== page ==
Station, N.J who knows from her contracts with them
and from practical experience. She is an associate pro-
fessor at Drew University in Madison, N.J and she and
her husband, Frank, gave one for their daughter. Nan-
cy, earlier this year.
"It was the social e ent of the century Mrs. Kenyon
said. "We had 300 people at the reception from 12 to 5
with a band, lots of dancing, kissing, champagne and an
open bar. It cost us a year's college tuition and it was
worth every penny
Humor
New Department
Here Features
Great Courses
By DAVID NORRIS
Stall Writer
East Carolina University offers its students their
choice of many fields of study: art, music, drama,
English, education, and others. But perhaps the largest
department at ECU is the Department of Downtown
and Partying. This course of study is among the most
grueling, exhausting, expensive and time-consuming of-
fered at any university in the world. Some excerpts from
the introductory DAP textbook will give you an idea of
what the students in this department have to go
through.
I. Required Supplies
To stay in the Downtown and Party department, one
must invest a great sum of money in supplies. A
refrigerator is necessary for storage of study and
research equipment and supplies such as beer, wine and
various mixers. A valid college I.D. card is needed to
gain admission to the classrooms downtown. Specific
courses require various supplies, which will be discussed
later.
II. The Courses - foundation
DP majors must complete rigorous course re-
quirements. If you join this department, you must suc-
cessfully complete such tough courses as:
Beer Appreciation. This popular, but difficult
freshman course introduces the students to about 750
See COURSES, Pag �s Col. 1
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.THE EAST CAROLINIAN
JULY 17, 1980
The Picturesque Outer Banks
Take A Watery Tour
By JIM HAMMOND
WUmiaftoa Star Newt
When the first Euro-
pean explorers touched
on the shores of North
Carolina they were con-
fronted with a
labyrinth of shifting
sandy islands, shallow
inlets and sounds and a
harsh coastal environ-
ment which doomed
early attempts to settle
the region.
While the Outer
Banks was the site of
the earliest attempt at
colonization in the
Carolinas, that same
area was later to be
characterized by its
isolation from the rest
of colonial America. It
became a prison for
persons shipwrecked on
its shores, a haven for
pirates and other cut-
throats and eventually
home to a hardy breed
of folks who still betray
a trace of their
Elizabethan heritage in
their speech.
Much of that early
Tidewater Carolina
heritage can be ex-
perienced in a long
weekend trip, crossing
the sounds and rivers
on the numerous
automobile ferries
operated by the state
Department of
Transportation. This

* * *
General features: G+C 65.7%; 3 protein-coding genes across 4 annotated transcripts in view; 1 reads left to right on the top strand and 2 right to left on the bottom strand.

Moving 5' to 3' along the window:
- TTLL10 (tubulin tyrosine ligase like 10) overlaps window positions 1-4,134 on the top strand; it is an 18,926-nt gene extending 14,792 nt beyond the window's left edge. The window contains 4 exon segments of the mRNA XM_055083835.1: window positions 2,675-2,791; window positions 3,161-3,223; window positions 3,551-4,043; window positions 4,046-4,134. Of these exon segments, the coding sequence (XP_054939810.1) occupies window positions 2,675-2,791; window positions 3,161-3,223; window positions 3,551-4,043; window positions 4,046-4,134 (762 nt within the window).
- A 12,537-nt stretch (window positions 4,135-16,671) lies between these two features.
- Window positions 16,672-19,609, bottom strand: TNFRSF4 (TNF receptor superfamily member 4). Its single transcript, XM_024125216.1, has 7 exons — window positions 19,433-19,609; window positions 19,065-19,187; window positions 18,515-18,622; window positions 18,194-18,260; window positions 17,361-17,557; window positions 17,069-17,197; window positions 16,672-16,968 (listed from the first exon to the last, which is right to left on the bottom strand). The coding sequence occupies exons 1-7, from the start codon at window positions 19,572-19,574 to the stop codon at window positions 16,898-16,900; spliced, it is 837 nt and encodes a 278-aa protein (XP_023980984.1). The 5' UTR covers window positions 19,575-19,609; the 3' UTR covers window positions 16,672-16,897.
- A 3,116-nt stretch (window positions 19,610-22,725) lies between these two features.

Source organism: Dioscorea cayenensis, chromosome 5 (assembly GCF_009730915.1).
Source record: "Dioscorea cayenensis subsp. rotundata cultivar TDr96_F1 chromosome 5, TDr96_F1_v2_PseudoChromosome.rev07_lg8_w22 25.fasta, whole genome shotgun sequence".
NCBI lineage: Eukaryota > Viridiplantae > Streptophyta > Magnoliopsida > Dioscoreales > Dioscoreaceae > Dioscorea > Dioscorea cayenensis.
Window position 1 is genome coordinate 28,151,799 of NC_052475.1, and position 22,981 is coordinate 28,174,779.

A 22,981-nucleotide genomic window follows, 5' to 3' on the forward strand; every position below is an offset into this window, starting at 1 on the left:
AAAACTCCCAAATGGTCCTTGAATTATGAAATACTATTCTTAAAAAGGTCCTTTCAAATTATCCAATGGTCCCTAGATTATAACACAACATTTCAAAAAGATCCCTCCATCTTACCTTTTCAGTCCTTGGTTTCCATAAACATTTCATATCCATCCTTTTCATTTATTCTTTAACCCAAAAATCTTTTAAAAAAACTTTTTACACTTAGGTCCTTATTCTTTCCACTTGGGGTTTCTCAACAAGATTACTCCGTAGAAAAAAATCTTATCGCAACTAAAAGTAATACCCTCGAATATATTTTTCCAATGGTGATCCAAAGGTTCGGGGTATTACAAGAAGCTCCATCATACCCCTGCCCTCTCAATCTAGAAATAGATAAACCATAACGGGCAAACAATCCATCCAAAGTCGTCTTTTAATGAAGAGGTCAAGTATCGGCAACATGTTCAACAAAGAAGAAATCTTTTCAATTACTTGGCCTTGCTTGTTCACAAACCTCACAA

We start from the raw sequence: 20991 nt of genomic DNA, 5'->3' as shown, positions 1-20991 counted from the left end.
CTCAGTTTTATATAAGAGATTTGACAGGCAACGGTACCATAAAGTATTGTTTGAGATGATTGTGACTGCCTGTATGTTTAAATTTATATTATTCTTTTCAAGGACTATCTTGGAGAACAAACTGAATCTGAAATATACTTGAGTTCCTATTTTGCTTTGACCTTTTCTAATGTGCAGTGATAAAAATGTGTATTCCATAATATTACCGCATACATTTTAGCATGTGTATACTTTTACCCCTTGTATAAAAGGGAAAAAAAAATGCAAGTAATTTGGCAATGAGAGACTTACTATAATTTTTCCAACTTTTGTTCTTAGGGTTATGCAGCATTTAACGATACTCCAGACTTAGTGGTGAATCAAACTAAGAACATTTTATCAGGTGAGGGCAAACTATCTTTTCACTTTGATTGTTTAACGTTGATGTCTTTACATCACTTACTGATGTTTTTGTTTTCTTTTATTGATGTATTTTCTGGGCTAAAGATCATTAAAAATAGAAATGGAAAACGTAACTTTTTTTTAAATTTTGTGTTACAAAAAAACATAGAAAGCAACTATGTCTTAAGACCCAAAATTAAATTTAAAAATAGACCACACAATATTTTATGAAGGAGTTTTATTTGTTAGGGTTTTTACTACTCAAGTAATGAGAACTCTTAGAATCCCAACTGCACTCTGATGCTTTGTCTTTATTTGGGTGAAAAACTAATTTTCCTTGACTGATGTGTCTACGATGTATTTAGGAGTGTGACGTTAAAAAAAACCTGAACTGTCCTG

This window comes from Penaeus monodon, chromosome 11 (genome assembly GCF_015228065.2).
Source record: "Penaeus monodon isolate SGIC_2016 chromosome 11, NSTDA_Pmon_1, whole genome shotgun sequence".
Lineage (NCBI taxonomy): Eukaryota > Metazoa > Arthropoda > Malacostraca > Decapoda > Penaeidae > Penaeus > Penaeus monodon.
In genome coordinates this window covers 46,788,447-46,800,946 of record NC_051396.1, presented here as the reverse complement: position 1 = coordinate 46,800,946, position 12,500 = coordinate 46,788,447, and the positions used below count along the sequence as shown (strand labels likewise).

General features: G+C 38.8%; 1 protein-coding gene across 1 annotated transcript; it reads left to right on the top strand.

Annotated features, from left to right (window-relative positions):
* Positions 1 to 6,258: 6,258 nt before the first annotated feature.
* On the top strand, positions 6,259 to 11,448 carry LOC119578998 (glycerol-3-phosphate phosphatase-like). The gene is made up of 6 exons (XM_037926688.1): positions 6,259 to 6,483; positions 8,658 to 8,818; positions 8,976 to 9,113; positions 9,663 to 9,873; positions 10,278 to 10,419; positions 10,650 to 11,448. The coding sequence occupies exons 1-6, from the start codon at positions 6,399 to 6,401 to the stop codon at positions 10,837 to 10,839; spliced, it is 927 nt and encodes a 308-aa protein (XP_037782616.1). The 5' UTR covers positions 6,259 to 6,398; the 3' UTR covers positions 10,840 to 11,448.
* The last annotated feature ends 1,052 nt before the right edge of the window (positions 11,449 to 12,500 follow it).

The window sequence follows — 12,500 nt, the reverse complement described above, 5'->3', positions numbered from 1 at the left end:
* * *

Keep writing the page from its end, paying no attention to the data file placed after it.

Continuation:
fleet of barge-like boats
effectively bridges the
waterways that for cen-
turies were barriers to
communication bet-
ween the isolated com-
munities of eastern
North Carolina.
By using these fer-
ries, one can spend a
leisurely three days
circling most of the
3,600 square miles of
water in Tidewater
North Carolina.
Begin by crossing the
Neuse River where it
empties into the
Pamlico sound. The
ferry landing is not far
from Cherry Point
Marine Air Station at
Havelock. A 20-30
minute ride brings one
to the north shore at
Minnesott Beach.
A few miles east is
the village of Oriental,
a fishing village that is
fast becoming a
Living At ECU
Summertime, and the living is easy. These ECU students are taking advan-
tage of one of the most popular events on campus during the summer, the
TSUSrSl ST F"? M�nday throu8hout both summer sessions
Mendenhall Student Center has supplied all the watermelon that a thirsty
campus community could eat. The melons are cold and delicious and ob-
viously the event is enjoyed by all.
Downtown
Courses In The New Department
popular stopover for
pleasure boaters travel-
ing the Atlantic In-
tracoastal Waterway.
The picturesque com-
munity has a couple of
pleasant restaurants
and motels and many
fishing and sailing
boats for those who
like to look at such
things.
For those who chose
to avoid the Neuse
River ferry, continue
north on U.S. 17 from
Wilmington to New
Bern, site of the Tyron
Palace, the colonial
capital of North
Carolina. The restored
colonial mansion is
open for public tours
and is also a pleasant
first stop on the
Tidewater Tour.
The next waterborne
leg of the tour starts at
Aurora on the southern
shore of the Pamlico
River. The ferry will
deposit you on the nor-
thern shore just east of
historic Bath.
Legend holds that
the pirate Blackbeard
sometimes made his
Continued from page 5
beers, which he must learn to identify, along with
75 types of ale. Hangover remedies are also
discussed in detail.
Partying Survey. A basic introduction to col-
lege partying. Freshmen learn how to set up kegs,